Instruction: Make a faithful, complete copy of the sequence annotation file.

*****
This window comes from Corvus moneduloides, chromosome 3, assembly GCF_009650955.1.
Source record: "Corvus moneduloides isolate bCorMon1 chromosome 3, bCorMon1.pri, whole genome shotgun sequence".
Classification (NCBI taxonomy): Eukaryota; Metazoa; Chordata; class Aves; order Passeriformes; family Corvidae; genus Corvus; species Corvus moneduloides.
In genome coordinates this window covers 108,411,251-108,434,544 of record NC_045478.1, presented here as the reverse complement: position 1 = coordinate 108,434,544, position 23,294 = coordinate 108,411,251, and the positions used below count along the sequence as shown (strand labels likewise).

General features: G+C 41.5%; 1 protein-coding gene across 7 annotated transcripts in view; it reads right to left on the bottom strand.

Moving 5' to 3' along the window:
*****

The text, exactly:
This window comes from Corvus moneduloides, chromosome 3, assembly GCF_009650955.1.
Source record: "Corvus moneduloides isolate bCorMon1 chromosome 3, bCorMon1.pri, whole genome shotgun sequence".
Classification (NCBI taxonomy): Eukaryota; Metazoa; Chordata; class Aves; order Passeriformes; family Corvidae; genus Corvus; species Corvus moneduloides.
In genome coordinates this window covers 108,411,251-108,434,544 of record NC_045478.1, presented here as the reverse complement: position 1 = coordinate 108,434,544, position 23,294 = coordinate 108,411,251, and the positions used below count along the sequence as shown (strand labels likewise).

General features: G+C 41.5%; 1 protein-coding gene across 7 annotated transcripts in view; it reads right to left on the bottom strand.

Moving 5' to 3' along the window: